与合成控制法一样（关于合成控制法SCM的33篇精选Articles专辑！），DID也是当下非常流行的因果推断方法，在英文和中文顶刊中频繁出现。基于此，咱们小组引荐32篇使用双重差分法DID做实证研究的社科文章，感兴趣的学者可以在社群下载交流和讨论。下面每一篇文章都值得年轻学者在新型肺炎期间认真研习，毕竟每个个体在特殊时期都有自己的角色和相应责任。若你不能改变新型肺炎给自己带来的焦虑不安局面，那就宅在家里好好做平时没时间做的事情。另外，有不少学者给圈子的文章打赏，对此甚是感谢（都记录在册）。Baltagi, B. H. (2014). Panel Data and Difference-in-Differences Estimation. Encyclopedia of Health Economics. A. J. Culyer. San Diego, Elsevier: 425-433.This article reviews some of the benefits and limitations of panel data. It also discusses fixed and random effects estimation and reviews some health economics applications that use these methods. Next, the difference-in-differences estimator, the Hausman test and the Hausman and Taylor estimation method are discussed and illustrated with empirical health applications. Dynamic panel data as well as limited dependent variable panel data models are discussed and once again illustrated with applications from health economics. This article ends by referring the reader to further extensions of these basic panel models and providing the appropriate references.Chagas, A. L. S., et al. (2016). "A spatial difference-in-differences analysis of the impact of sugarcane production on respiratory diseases." Regional Science and Urban Economics 59: 24-36.Sugarcane production represents around 10% of the agricultural area and 1% of GDP in Brazil, and has grown substantially in recent years. The traditional harvest method involves burning the field to facilitate access to the canes, resulting in well-documented negative effects on health. The existing studies do not consider the effects on health in the surrounding areas. This article presents a new variety of a spatial diff-in-diff model to control for the effects of sugarcane production in neighboring non-producing regions. This method is an addition to the Spatial Econometrics literature, as it includes spatial effects on treated and untreated regions, so that the effects on both producing and surrounding non-producing regions can be properly estimated. The results indicate that the effects on the producing regions are 78% larger than if the effects on the surrounding areas were ignored. Moreover, the effects on the surrounding areas, typically ignored in other studies, are relevant, and almost as large as the effects on the producing areas.Chen, R., et al. (2018). "The causal impact of HACCP on seafood imports in the U.S.: An application of difference-in-differences within the gravity model." Food Policy 79: 166-178.We offer a difference-in-differences (DID) approach to assess the causal effect of Hazard Analysis by Critical Control Points (HACCP), a food safety regulation, on U.S. seafood imports with a gravity model and event-specific changes. With a panel database of U.S. seafood imports from 217 partner countries from 1991 to 2006, we employ a causal framework of analysis with a “treatment group” of U.S. seafood imports and two alternative control groups (U.S. food imports outside of HACCP rules and the European Union's 15 seafood imports). Further, we assess the effects of HACCP on the intensive and extensive margins of U.S. seafood imports. Contrary to previous work, we find that HAACP implementation has no effect on the flow of U.S. seafood imports, while the estimates of the other key variables are consistent across the models seen in previous work. Thus, we find evidence that non-tariff measures like HACCP had net null effect on imports, though the distribution of imports shifted.Clò, S. and E. Fumagalli (2019). "The effect of price regulation on energy imbalances: A Difference in Differences design." Energy Economics 81: 754-764.Providing adequate incentives to schedule energy programs accurately is a critical feature of liberalized electricity markets, particularly those with large shares of intermittent, renewable energy resources. In this regard, two main regulatory approaches are widely adopted in Europe. The single pricing scheme rewards or penalizes market agents according to the impact of their individual imbalances on the system imbalance. The dual pricing scheme penalizes (at best does not reward) all individual energy imbalances. This study theoretically identifies and then provides supporting empirical evidence of potential inconsistencies between market agents' balancing responsibility and the economic incentives provided by these pricing rules (de facto, opportunities for arbitrage in sequential markets). The causal effect of imbalance price regulations on the volume of the energy imbalances is investigated by exploiting a quasi-experimental change in regulation in the Italian power system. A difference-in-differences design provides robust evidence that the volume of intentional imbalances significantly decreases when moving from a single to dual pricing scheme. We conclude that the economic incentives of a dual pricing scheme are better aligned with a market agent's responsibility to be balanced and worth of further consideration from a policy perspective.Delaney, J. A. and T. D. Kearney (2015). "The impact of guaranteed tuition policies on postsecondary tuition levels: A difference-in-difference approach." Economics of Education Review 47: 80-99.This study considers the impact of state-level guaranteed tuition programs on postsecondary tuition levels. The analytic framework argues that state-level laws requiring flat tuition rates for four years contain inflationary risk, which encourages institutions to set tuition higher than they otherwise would with annual adjustments. To empirically test this idea, this study uses a national panel dataset and a quasi-experimental difference-in-difference methodological approach, with Illinois’ Truth-in-Tuition law serving as the treatment condition. On average, institutions subject to this law increased annual tuition by approximately 26–30% and aggregate four-year tuition by approximately 6–7% in excess of the amount predicted by the trend for institutions not subject to the law. These findings are robust to multiple alternative specifications and support the idea that state-level guaranteed tuition programs encourage large institutional tuition increases. Implications of these findings for state policymakers, higher education institutional leaders, and college-age students and their families are also discussed.Delgado, M. S. and R. J. G. M. Florax (2015). "Difference-in-differences techniques for spatial data: Local autocorrelation and spatial interaction." Economics Letters 137: 123-126.We consider treatment effect estimation via a difference-in-difference approach for spatial data with local spatial interaction such that the potential outcome of observed units depends on their own treatment as well as on the treatment status of proximate neighbors. We show that under standard assumptions (common trend and ignorability) a straightforward spatially explicit version of the benchmark difference-in-differences regression is capable of identifying both direct and indirect treatment effects. We demonstrate the finite sample performance of our spatial estimator via Monte Carlo simulations.Dempsey, J. A. and A. J. Plantinga (2013). "How well do urban growth boundaries contain development? Results for Oregon using a difference-in-difference estimator." Regional Science and Urban Economics 43(6): 996-1007.Urban containment policies, including urban growth boundaries (UGBs), are a common tool used by city planners to promote compact development. We analyze how well UGBs do in containing development using fine-scale GIS data on cities in Oregon. Earlier studies on UGBs yield mixed results, with some authors finding no effects of UGBs on housing market variables and urbanization rates and others finding significant effects. A challenge in measuring these effects is that the location of the UGB is unlikely to be an exogenous determinant of a land parcel's value for development. The panel structure of our dataset allows us to estimate the UGB's effect on the probability of development using a difference-in-difference estimator applied to a narrow band of plots along each city's UGB. This estimator controls for time-invariant unobservable variables and common temporal effects among plots, thereby mitigating the potential for biased estimates due to the endogeneity of the UGB's location. We also pursue a novel approach to controlling for time-varying factors that exploits our fine-scale data. We find that UGBs contain development in many of the Oregon cities we examine, although there are some cities in which development rates are the same inside and outside of the UGB. Our results reveal that, in most cities, the effect of the UGB is small relative to pre-existing differences in development probabilities. This suggests that it may be difficult to identify UGB effects with cross-sectional data, the approach commonly taken in previous studies.Deschacht, N. and K. Goeman (2015). "The effect of blended learning on course persistence and performance of adult learners: A difference-in-differences analysis." Computers & Education 87: 83-89.This article examines the effect of blended learning on adult learners' academic success. Using a large administrative data set we test the impact of introducing a blended learning format within the first year of a business education curriculum on course persistence and performance. Our difference-in-difference research design minimizes the potential bias resulting from the selectivity of learners enrolled in blended programmes. We find out that blended learning improves exam results. Although we observe a negative effect on the course persistence of adult learners (increased drop-out due to blended learning), the overall effect on course pass rates remains positive. Implications for practice and follow-up studies are discussed.Diao, M., et al. (2017). "Spatial-difference-in-differences models for impact of new mass rapid transit line on private housing values." Regional Science and Urban Economics 67: 64-77.This study uses the opening of the new Circle Line (CCL) in Singapore as a natural experiment to test the effects of urban rail transit networks on non-landed private housing values. We use a network distance measure and a local-polynomial-regression approach to identify the CCL impact zone with discontinuity in housing price gradient between a treatment zone and a control zone. We then estimate the spatial difference-in-differences models that account for spatial autocorrelation in housing price changes in the two zones “before and after” the opening of the CCL. We find that the opening of the CCL increases housing value in the treated neighborhoods located within the 600-metre network distance from the new CCL stations by approximately 8.6%, relative to other properties in the untreated neighborhoods controlling for heterogeneities in housing attributes and local amenities, and spatial and temporal fixed effects. We find significant “anticipation” effects as early as 1 year prior to the opening of the CCL line, but the effects diminish closer to the actual opening date. The results imply that the inter-dependent spatial structure between the treated and the untreated neighborhoods, if neglected, may lead to over-estimation of the capitalization effects of the new transit lines on housing values.Douglas, I. and D. Tan (2017). "Global airline alliances and profitability: A difference-in-difference analysis." Transportation Research Part A: Policy and Practice 103: 432-443.Alliances and partnerships between airlines are entered into to create competitive advantage, reduce costs, and expand network reach. Three global alliance clusters emerged, with founding partners located in the major geographic regions, and often already involved in bilateral partnerships with other founders. This study examines whether the formation of global airline alliances, with its related expansion of network reach, resulted in an increase in profitability for the founding members. Employing difference-in-difference regressions, this study has found no evidence that the formation of global alliances improved the profitability of founding member airlines, or conferred an economic advantage over airlines that were not founding members. This result is robust across geographic regions, individual global alliances, and alternative event dates. The results of this research suggest that regulators should be less anxious that by sanctioning these closer relationships they are providing major carriers with opportunities for excessive profits.Dubé, J., et al. (2014). "A spatial Difference-in-Differences estimator to evaluate the effect of change in public mass transit systems on house prices." Transportation Research Part B: Methodological 64: 24-40.Evaluating the impact of public mass transit systems on real-estate values is an important application of the hedonic price model (HPM). Recently, a mathematical transformation of this approach has been proposed to account for the potential omission of latent spatial variables that may overestimate the impact of accessibility to mass transit systems on values. The development of a Difference-in-Differences (DID) estimator, based on the repeat-sales approach, is a move in the right direction. However, such an estimator neglects the possibility that specification of the price equation may follow a spatial autoregressive process with respect to the dependent variable. The objective of this paper is to propose a spatial Difference-in-Differences (SDID) estimator accounting for possible spatial spillover effects. Particular emphasis is placed on the development of a suitable weights matrix accounting for spatial links between observations. Finally, an empirical application of the SDID estimator based on the development of a new commuter rail transit system for the suburban agglomeration of Montréal (Canada) is presented and compared to the usual DID estimator.Girma, S. and H. Görg (2007). "Evaluating the foreign ownership wage premium using a difference-in-differences matching approach." Journal of International Economics 72(1): 97-112.This paper seeks to identify the causal effect of foreign acquisitions on wages of skilled and unskilled workers, using difference-in-differences propensity score matching estimators. Our results suggest that there is substantial heterogeneity in the post-acquisition wage effect depending on the nationality of the foreign acquirer and the skill group of workers. We find sizable post acquisition wage effects on skilled and unskilled wages following an acquisition by a US firm. No such impacts result from acquisitions by EU multinationals. Also we discern some positive wage effects for unskilled workers resulting from acquisitions by multinationals from the rest of the world.Grafova, I. B., et al. (2014). "The difference-in-difference method: Assessing the selection bias in the effects of neighborhood environment on health." Economics & Human Biology 13: 20-33.This paper uses the difference-in-difference estimation approach to explore the self-selection bias in estimating the effect of neighborhood economic environment on self-assessed health among older adults. The results indicate that there is evidence of downward bias in the conventional estimates of the effect of neighborhood economic disadvantage on self-reported health, representing a lower bound of the true effect.Guignet, D. B. and A. L. Martinez-Cruz (2018). "The impacts of underground petroleum releases on a homeowner's decision to sell: A difference-in-differences approach." Regional Science and Urban Economics 69: 11-24.Actual and perceived damages from environmental disamenities can disrupt a utility maximizing household's otherwise optimal decision of when to sell their home. This study examines this relatively under-investigated topic with an empirical application to petroleum releases from leaking underground storage tanks, like those commonly found at gas stations. The ubiquity and relative homogeneity of this disamenity facilitates a difference-in-differences methodology. The results reveal that the timing of home sales is impacted by leak and cleanup events at these disamenities; leading to both selling sooner and delaying a sale, depending on the event, presence of the primary exposure pathway, and the quality of the home. The implications of these results are discussed.Ikenwilo, D. (2013). "A difference-in-differences analysis of the effect of free dental check-ups in Scotland." Social Science & Medicine 83: 10-18.The Scottish Government introduced free NHS dental check-ups in April 2006 as a way of encouraging utilisation and improving the oral health of residents. We use data from the British Household Panel Survey (BHPS), a nationally representative data of 117761 individual respondents in the United Kingdom covering the period between 2001 and 2008 to evaluate the impact of this policy on utilisation of NHS dental check-ups in Scotland, using a difference-in-difference approach. Results show that there was a 3–4 percent increase in NHS dental check-up in Scotland, compared to the rest of the UK. Results suggest that a removal of financial barrier to dental check-ups does indeed lead to a modest increase in utilisation, and may have wider implications for the delivery of dental care in Scotland.Ionescu-Ittu, R., et al. (2015). "A difference-in-differences approach to estimate the effect of income-supplementation on food insecurity." Preventive Medicine 70: 108-116.Objective The Universal Child Care Benefit (UCCB) is a 2006 Canadian federal policy of income supplementation that provides parents with $100 monthly in Canadian dollars for each child aged <6years. The study main objective was to estimate the causal effect of UCCB on self-reported food insecurity overall and in vulnerable subgroups. Method The Canadian Community Health Survey (2001–2009) was used to conduct a difference-in-differences (DID) regression analysis for the effect of the UCCB on self-reported food insecurity. Respondents were ages ≥12 in families with at least one child aged <6years (UCCB-eligible, n=22,737) or a child aged 6–11 but no child <6years (control group, n=17,664). Results Over the study period 16.3% of respondents experienced some level of food insecurity. Overall, UCCB reduced the proportion of respondents reporting food insecurity by 2.4% (95% CI: −4.0%, −0.9%). There was a significantly stronger impact on food insecurity for respondents from households with yearly income below the population median (−4.3%, 95% CI: −7.2%, −1.4%) and respondents from single parent families (−5.4%, 95% CI: −10.3%, −0.6%). Conclusion We found that a relatively small monthly income supplementation results in a significant reduction in food insecurity at the population level, with larger effects in vulnerable groups.Li, H., et al. (2012). "The effects of congestion charging on road traffic casualties: A causal analysis using difference-in-difference estimation." Accident Analysis & Prevention 49: 366-377.This paper aims to identify the impacts of the London congestion charge on road casualties within the central London charging zone. It develops a full difference-in-difference (DID) model that is integrated with generalized linear models, such as Poisson and Negative Binomial regression models. Covariates are included in the model to adjust for factors that violate the parallel trend assumption, which is critical in the DID model. The lower Bayesian Information Criterion value suggests that the full difference-in-difference model performs well in evaluating the relationship between road accidents and the London congestion charge as well as other socio-economic factors. After adjusting for a time trend and regional effects, the results show that the introduction of the London congestion charge has a significant influence on the incidence of road casualties. The congestion charge reduces the total number of car accidents, but is associated with an increase in two wheeled vehicle accidents.Lin, Y.-H. and Y.-c. Chang (2017). "Does mandating cumulative voting weaken controlling shareholders? A difference-in-differences approach." International Review of Law and Economics 52: 111-123.Corporate scholars have long championed the use of mandatory cumulative voting in developing countries. Yet, in comparison to majority or plurality voting, we know very little about its effectiveness. Even though cumulative voting is allowed in most jurisdictions, in practice it is not widely used. Taiwan stands out as a unique jurisdiction which mandates cumulative voting on all companies. Therefore, Taiwan is the only jurisdiction, to the best of our knowledge, that can be used to test the causal effect of cumulative voting on director election. Taking advantage of an exogenous legal change that occurred in Taiwanese corporate law in December 2011, we use panel data on 640 publicly traded companies from 2009 to 2015 in a difference-in-differences framework to tease out the effect of cumulative voting. From 2001 to 2011, cumulative voting was the default rule, and 20 companies opted for majority voting. While directors and supervisors are elected every three years, not all companies change boards in the same year. Fixed-effect panel regression models show that in the 2012 election—about six months after the legal reform—the cumulative voting rule appears to have weakened the controlling shareholders’ control of the companies that had previously opted for majority voting. The controlling shareholders’ control in the 2013, 2014, and 2015 elections, however, did not decrease. The take-away lesson is that mandating cumulative voting may not create a long-term effect because controlling shareholders find other means to maintain influence. Policymakers should leave the governance decisions to the firm and focus on rules that could restrain private benefits of control and enhance transparency to rein in controlling shareholders.Lindlbauer, I., et al. (2016). "Changes in technical efficiency after quality management certification: A DEA approach using difference-in-difference estimation with genetic matching in the hospital industry." European Journal of Operational Research 250(3): 1026-1036.Hospitals in Germany have been required to have an internal quality management system (QMS) since 2000. Although formal certification of such systems is voluntary, the number of certifications has increased steadily. The most common standards in Germany are ISO 9001, which is also widely used internationally, and KTQ (Kooperation für Transparenz und Qualität im Gesundheitswesen), which was developed specifically for the German health care sector. While a large body of literature has investigated the impact of QMS certification on performance in many industries, there is only scarce evidence on the causal link between QMS certification and technical efficiency. In the present study, we seek to elucidate this relationship using administrative data from all German hospitals from 2000 through 2010 combined with information on certification. Our analysis has three steps: First, we calculated efficiency scores for each hospital using a bootstrapped data envelopment analysis. Second, we used genetic matching to ensure that any differences observed could be attributed to certification and were not due to differences in sample characteristics between the intervention and control groups. Third, we employed a difference-in-difference specification within a truncated regression to examine whether certification had an impact on hospital efficiency. To shed light on a potential time lag between certification and efficiency gains, we used various periods for comparison. Our results indicate that hospital efficiency was negatively related to ISO 9001 certification and positively related to KTQ certification. Moreover, coefficients were always larger in the period between first certification and recertification.Miyawaki, A., et al. (2017). "Impact of medical subsidy disqualification on children's healthcare utilization: A difference-in-differences analysis from Japan." Social Science & Medicine 191: 89-98.Financial support for children's medical expenses has been introduced in many countries. Limited work has been done on price elasticity in children's healthcare demand, especially in countries other than the United States. Moreover, it remains unclear how the effects of a change in the cost sharing rate on healthcare demand would differ by medical condition. We investigated the impact of an increase in the cost sharing rate on medical service utilization among school children as a whole and for each of nine common conditions, applying a difference-in-differences approach. The study period ranged from April 1, 2012, to March 30, 2014. Participants were elementary school children in an urban area who were eligible for National Health Insurance (a community-based public insurance) during the study period and who were enrolled in the 2nd, 3rd, or 4th grade in April 2013. We collected observations from 2896 persons and 69,504 (2896 × 24 months) person-months. When elementary school children were promoted to the 4th grade, they became disqualified for a municipal medical subsidy. The control group was the children promoted to the 2nd or the 3rd grade, who remained eligible for the subsidy. All data were obtained from health insurance claims. We identified the nine most common medical conditions among the subject children, and stratified the analyses by the condition diagnosed. We found that an increase in the cost sharing rate reduced outpatient service utilization as a whole. Also, we observed an increase in inpatient service utilization, not because of worsened health conditions, but rather due to substitution of inpatient service for outpatient service. The reductions in outpatient service were heterogeneous across medical conditions; declines were sharper for mild or chronic conditions. These findings may help to characterize how a change in cost sharing rate affects health outcomes in children.Nykiforuk, C. I. J., et al. (2019). "Advocacy coalition impacts on healthy public policy-oriented learning in Alberta, Canada (2009–2016): A difference-in-differences analysis." Social Science & Medicine 220: 31-40.Since 2009, the Alberta Policy Coalition for Chronic Disease Prevention (APCCP) has pursued policy, systems, and environmental change strategies engaging policy elites to promote healthy public policy for chronic disease prevention in Alberta, Canada. Employing Advocacy Coalition Framework (ACF) vocabulary to facilitate our analysis, we examined whether concerted advocacy by the APCCP shifted elites' belief system structures over an eight year period compared to the general public as a baseline, by fostering healthy public policy-oriented learning. As data for the study, we employed a trend design series of cross-sectional Chronic Disease Prevention Surveys in Alberta, Canada between 2009 and 2016, comparing policy elite responses in 2009 (n = 183) and 2016 (n = 174) with general public responses in 2010 (n = 1203) and 2016 (n = 1200). Drawing on four scales developed in a published exploratory factor analysis, we examined changes in elite versus public beliefs with respect to (i) behavioral etiology, (ii) socio-ecological etiology, (iii) individual responsibility, and (iv) societal responsibility. Each scale was analyzed for reliability using Cohen's alpha (α), tested for sample mean (μ) value differences with analysis of variance (ANOVA) (p < .05), and compared between groups over time using difference-in-differences analysis. Cohen's alphas above approximately 0.700 indicated acceptable scale reliability (0.692≤α ≤ 0.879). ANOVA testing indicated significant group mean difference for every scale but societal responsibility among elites (μ2009 = 13.2, μ2016 = 13.7; p = .06). Standardized beta coefficients (β) presented significant differences between elites and the public for three of four scales, excepting behavioral etiology (β = −0.009, p = .746). In ACF terms, transformation of elites' policy core beliefs is necessary, but not sufficient, for major policy change such as healthy public policy. Spanning provincial policy communities relevant to whole-of-government intervention for chronic disease prevention, our results provide evidence to support the plausibility of long term socio-ecological strategies aiming to foster policy-oriented learning among elites by advocacy coalitions like the APCCP.Puhani, P. A. (2012). "The treatment effect, the cross difference, and the interaction term in nonlinear “difference-in-differences” models." Economics Letters 115(1): 85-87.In any nonlinear “difference-in-differences” model with strictly monotonic transformation function, the treatment effect is the cross difference of the observed outcome minus the cross difference of the potential non-treatment outcome, which equals the incremental effect of the interaction term coefficient.Ruhose, J. and G. Schwerdt (2016). "Does early educational tracking increase migrant-native achievement gaps? Differences-in-differences evidence across countries." Economics of Education Review 52: 134-154.We study whether early tracking of students based on ability increases migrant-native achievement gaps. To eliminate confounding impacts of unobserved country traits, we employ a differences-in-differences strategy that exploits international variation in the age of tracking as well as student achievement before and after potential tracking. Based on pooled data from 12 large-scale international student assessments, we show that cross-sectional estimates are likely to be downward-biased. Our differences-in-differences estimates suggest that early tracking does not significantly affect overall migrant-native achievement gaps, but we find evidence for a detrimental impact for less integrated migrants.Salinas, P. and A. Solé-Ollé (2018). "Partial fiscal decentralization reforms and educational outcomes: A difference-in-differences analysis for Spain." Journal of Urban Economics 107: 31-46.Several arguments derived from fiscal federalism theory suggest that decentralization may improve the provision of public goods and services. However, theory remains inconclusive regarding these effects under partial decentralization. The aim of this study is to examine this hypothesis by evaluating the effects on educational outcomes of the partial fiscal decentralization reform that took place in Spain during the 1980s. Since education competences were devolved to the regions at different points in time, we can consistently estimate the effects of this reform by applying the differences-in-differences method and by using the non-decentralized regions as the comparison group. We find that the reform had a sizeable impact on the percentage of students dropping out early from school. The effects are much stronger for regions with a high level of revenues. We also find that the effects are concentrated in the high-school program and that the reform was not able to improve educational outcomes in the vocational program. We interpret these results as evidence that decentralization improved the match between education policy and population preferences.Scott, A. and J. Yong (2015). "Do new workforce roles reduce waiting times in ED? A difference-in-difference evaluation using hospital administrative data." Health Policy 119(4): 488-493.This paper evaluates the effect of introducing two new workforce roles under a pilot program conducted in Victoria, Australia. The trial took place at a regional hospital's emergency department (ED) between 1 July 2008 and 30 June 2009. The evaluation is based on three outcome measures: waiting time (in minutes) at ED before treatment; proportion of presentations with waiting time on target; and length of stay (in days), for ED presentations that led to in-patient admissions. The technique of difference-in-differences analysis is used. A total of 142,980 patient records from the pilot hospital and three comparison hospitals were extracted from the Victorian Emergency Minimum Dataset (VEMD). Further, 21,925 records of patients whose ED presentations led to in-patient admissions were extracted from the Victorian Admitted Episodes Dataset (VAED). The evaluation finds the piloted roles have lowered waiting time and raised the proportion of on-target presentations. These effects were found to be the strongest for less urgent triage categories. However, the evidence on in-patient length of stay was mixed. The results provide positive evidence that new workforce roles can be effective in improving the efficiency of emergency care delivery.Slaughter, M. J. (2001). "Trade liberalization and per capita income convergence: a difference-in-differences analysis." Journal of International Economics 55(1): 203-228.In this article I analyze whether trade liberalization contributes to per capita income convergence across countries. The analysis focuses on four post-1945 multilateral trade liberalizations. To identify trade’s effect on income dispersion, in each case I use a ‘difference in differences’ approach which compares the convergence pattern among the liberalizing countries before and after liberalization with the convergence pattern among control countries, chosen using a variety of methods, before and after liberalization. My main empirical result is I find no strong, systematic link between trade liberalization and convergence. In fact, much evidence suggests trade liberalization diverges incomes among liberalizers.Solé-Ollé, A. and P. Sorribas-Navarro (2008). "The effects of partisan alignment on the allocation of intergovernmental transfers. Differences-in-differences estimates for Spain." Journal of Public Economics 92(12): 2302-2319.In this paper we test the hypothesis that municipalities aligned with upper-tier grantor governments (i.e., controlled by the same party) will receive more grants than those that are unaligned. We use a rich Spanish database, which provides information on grants received by nearly 900 municipalities during the period 1993–2003 from three different upper-tier governments (i.e., Central, Regional and Upper-local). Since three elections were held at each tier during this period, we have enough within-municipality variation in partisan alignment to provide differences-in-differences estimates of the effects of alignment on the amount of grants coming from each source. Moreover, the fact that a municipality may simultaneously receive grants from aligned and unaligned grantors allows us to use a triple-differences estimator, which consists of estimating the effects of changing alignment status on the change in grants coming from the aligned grantors relative to the change in grants coming from the unaligned ones. The results suggest that partisan alignment has a sizeable positive effect on the amount of grants received by municipalities. For example, with majority governments at the two layers, aligned municipalities receive over 40% more grants than unaligned ones.Srulovici, E., et al. (2019). "Effectiveness of Managing Diabetes During Ramadan Conversation Map intervention: A difference-in-differences (self-comparison) design." International Journal of Nursing Studies 95: 65-72.Background Some individuals with diabetes fast during Ramadan despite medical concerns for risk of adverse outcomes. The Managing Diabetes During Ramadan Conversation Map is a self-management education group-based intervention for Muslim individuals with type 2 diabetes, specifically addressing diabetes management during Ramadan. Objective The aim of this study was to evaluate the effectiveness of the Managing Diabetes During Ramadan Conversation Map intervention in improving short-term clinical outcomes and reducing healthcare utilization following Ramadan. Design This was a retrospective rolling cohort study. Settings Participants were Clalit Health Services members with type 2 diabetes who participated in the intervention between 2014 and 2017 across Israel. Participants This study included 1732 participants who enrolled in the intervention over the five-year study period. The cohort was mainly between the ages of 45 and 74 years (83.3%), female (71.9%), of lower socioeconomic status (92.1%), with a diabetes duration of 10 years or more (51.7%), obese (64.0%), and had never smoked (73.8%). Methods The data used in this study came from Clalit Health Services’ electronic health records, which are integrated in a central data warehouse. We used a difference-in-differences (self-comparison) design to examine the effect of the intervention on changes in laboratory results and healthcare utilization over a six month baseline and follow-up. Mixed model linear regressions and Poisson regressions were used to estimate continuous and count outcomes, respectively. Results Post intervention, participants experienced a reduction of 8.61 mg/dL in their glucose levels (p = 0.005) and 0.34% in their HbA1c levels (p < 0.001). In a sub-group analysis of participants with HbA1c > 7%, larger reductions in glucose (17.02 mg/dL [p < 0.001]) and HbA1c (0.63% [p < 0.001]) levels were recorded. This sub-group also experienced a reduction of 4.83 mg/dL in LDL level (p = 0.007) and had 0.2 fewer primary care visits (p < 0.001). Conclusions Participation in the Managing Diabetes During Ramadan Conversation Map improved patient glucose and HbA1c levels. A greater benefit was reported in those individuals with HbA1c > 7%. These findings hold important global health implications for the millions of individuals with type 2 diabetes for whom Ramadan can pose a challenge in disease control.Sunak, Y. and R. Madlener (2016). "The impact of wind farm visibility on property values: A spatial difference-in-differences analysis." Energy Economics 55: 79-91.Today's investment decisions in large-scale onshore wind projects in Germany are no longer determined only by the investment's economic benefit, but also by concerns associated to social acceptance. Despite a mostly positive attitude towards the expansion of wind power, local public concerns often stem from the belief that the proximity to large-scale wind farms may lead to a decrease in property prices. In particular, the change in landscape caused by the construction of a wind farm may have an adverse impact on the view from some properties, and thus may negatively affect their price. To investigate the potential devaluation of properties in Germany due to wind farms, we use a quasi-experimental technique and apply a spatial difference-in-differences approach to various wind farm sites in the federal state of North Rhine-Westphalia. We adopt a quantitative visual impact assessment approach to account for the adverse environmental effects caused by the wind turbines. To properly account for spatial dependence and unobserved variables biases, we apply augmented spatial econometric models. The estimates indicate that the asking price for properties whose view was strongly affected by the construction of wind turbines decreased by about 9–14%. In contrast, properties with a minor or marginal view on the wind turbines experienced no devaluation.Vermeulen, M. J., et al. (2016). "The Effect of Pay for Performance in the Emergency Department on Patient Waiting Times and Quality of Care in Ontario, Canada: A Difference-in-Differences Analysis." Annals of Emergency Medicine 67(4): 496-505.e497.Study objective In 2008, a pay-for-performance program was implemented in sequential waves in Ontario emergency departments (EDs), with the aim of reducing length of stay. We seek to evaluate its effects on ED length of stay and quality of care. Methods This was a retrospective observational study of ED visits in Ontario from April 1, 2007, to March 31, 2011, using multivariable difference-in-differences analysis. Pay-for-performance hospitals and matched control sites were selected for each of 3 waves of the program. The primary outcome was 90th percentile ED length of stay; we also examined quality-of-care indicators. Results Pay-for-performance hospitals had a modest reduction in overall adjusted 90th percentile ED length of stay in wave 1 (–36 minutes; 95% confidence interval [CI] –50 to –21 minutes), but not in wave 2 (–14 minutes; 95% CI –30 to 2 minutes) or wave 3 (–7 minutes; 95% CI –23 to 8 minutes). ED admitted patients had a pronounced reduction in adjusted 90th percentile length of stay in wave 1 (–225 minutes; 95% CI –263 to –188 minutes) and wave 2 (–133 minutes; 95% CI –175 to –91 minutes). Nonadmitted low-acuity patients had reductions in adjusted 90th percentile ED length of stay in wave 1 (–24 minutes; 95% CI –29 to –18 minutes) and wave 3 (–19 minutes; 95% CI –24 to –14 minutes). The program did not negatively affect ED quality-of-care measures, such as 30-day mortality or readmission rates. Conclusion Pay-for-performance was associated with modest overall benefits for ED length of stay without adversely affecting quality of care.Walsh, B., et al. (2019). "Did the expansion of free GP care impact demand for Emergency Department attendances? A difference-in-differences analysis." Social Science & Medicine 222: 101-111.The removal of co-payments for General Practitioner (GP) services has been shown to increase utilisation of GP care. The introduction of free GP care may also have spillover effects on utilisation of other healthcare such as Emergency Department (ED) services, which often serve as substitutes for primary care, and where co-payments to attend exist for many. In Ireland, out-of-pocket payments are paid by the majority of the population to access GP care, and these costs are amongst the highest in Europe. However, in July 2015 all children in Ireland aged under 6 became eligible for free GP care. Using a large administrative dataset on 413,562 ED attendances between January 2015 and June 2016 we apply a difference-in-differences method, with treatment and control groups differentiated by age, to examine whether ED utilisation changed amongst younger children following the introduction of universal free GP care. In particular, we examine ED attendances following a GP referral, as referrals from GPs also afford access to the ED free of charge. We find that the expansion of free GP care did not reduce overall ED utilisation for under 6s. Additionally, we find that the proportion of ED attendances occurring through GP referrals increased by over 2 percentage points. This latter finding may be indicative of increased pressure placed on GPs from increased demand. Overall, this study finds that expanding free GP care to all young children did not reduce their ED utilisation.Weber, C. E. (2014). "Toward obtaining a consistent estimate of the elasticity of taxable income using difference-in-differences." Journal of Public Economics 117: 90-103.The elasticity of taxable income (ETI) is a central parameter for tax policy debates. This paper shows that mean reversion prevents most estimators employed in the literature from obtaining consistent estimates of the ETI. A new method is proposed that will resolve inconsistency due to mean reversion under testable assumptions regarding the degree of serial correlation in the error term. Using this procedure, I estimate an ETI of 0.858, which is about twice as large as the estimates found in the most frequently cited paper on this subject . The corresponding elasticity of broad income is 0.475.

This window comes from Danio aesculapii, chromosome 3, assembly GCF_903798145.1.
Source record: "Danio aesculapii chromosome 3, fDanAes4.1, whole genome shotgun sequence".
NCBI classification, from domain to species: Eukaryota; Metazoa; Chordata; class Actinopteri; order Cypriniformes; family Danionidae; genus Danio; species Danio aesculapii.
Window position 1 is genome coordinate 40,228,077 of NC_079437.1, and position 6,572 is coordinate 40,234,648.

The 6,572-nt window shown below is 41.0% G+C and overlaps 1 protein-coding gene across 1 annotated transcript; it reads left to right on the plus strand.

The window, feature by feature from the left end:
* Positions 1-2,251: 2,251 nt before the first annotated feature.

拓展性阅读1.Stata16新增功能有哪些? 满满干货拿走不谢，2.Stata资料全分享，快点收藏学习，3.Stata统计功能、数据作图、学习资源等，4.Stata学习的书籍和材料大放送, 以火力全开的势头，5.史上最全Stata绘图技巧, 女生的最爱，6.把Stata结果输出到word, excel的干货方案，7.编程语言中的函数什么鬼？Stata所有函数在此集结，8.世界范围内使用最多的500个Stata程序，9.6张图掌握Stata软件的方方面面, 还有谁, 还有谁?，10.LR检验、Wald检验、LM检验什么鬼？怎么在Stata实现，11.Stata15版新功能，你竟然没有想到，一睹为快，12."高级计量经济学及Stata应用"和"Stata十八讲"配套数据，13.数据管理的Stata程序功夫秘籍，14.非线性面板模型中内生性解决方案以及Stata命令，15.把动态面板命令讲清楚了，对Stata的ado详尽解释，16.半参数估计思想和Stata操作示例，17.Stata最有用的points都在这里,无可替代的材料，18.PSM倾向匹配Stata操作详细步骤和代码，干货十足，19.随机前沿分析和包络数据分析 SFA,DEA 及Stata操作，20.福利大放送, Stata编程技巧和使用Tips大集成，21.使用Stata进行随机前沿分析的经典操作指南，22.Stata, 不可能后悔的10篇文章, 编程code和注解，23.用Stata学习Econometrics的小tips, 第二发礼炮，24.用Stata学习Econometrics的小tips, 第一发礼炮，25.广义合成控制法gsynth, Stata运行程序release，26.多重中介效应的估计与检验, Stata MP15可下载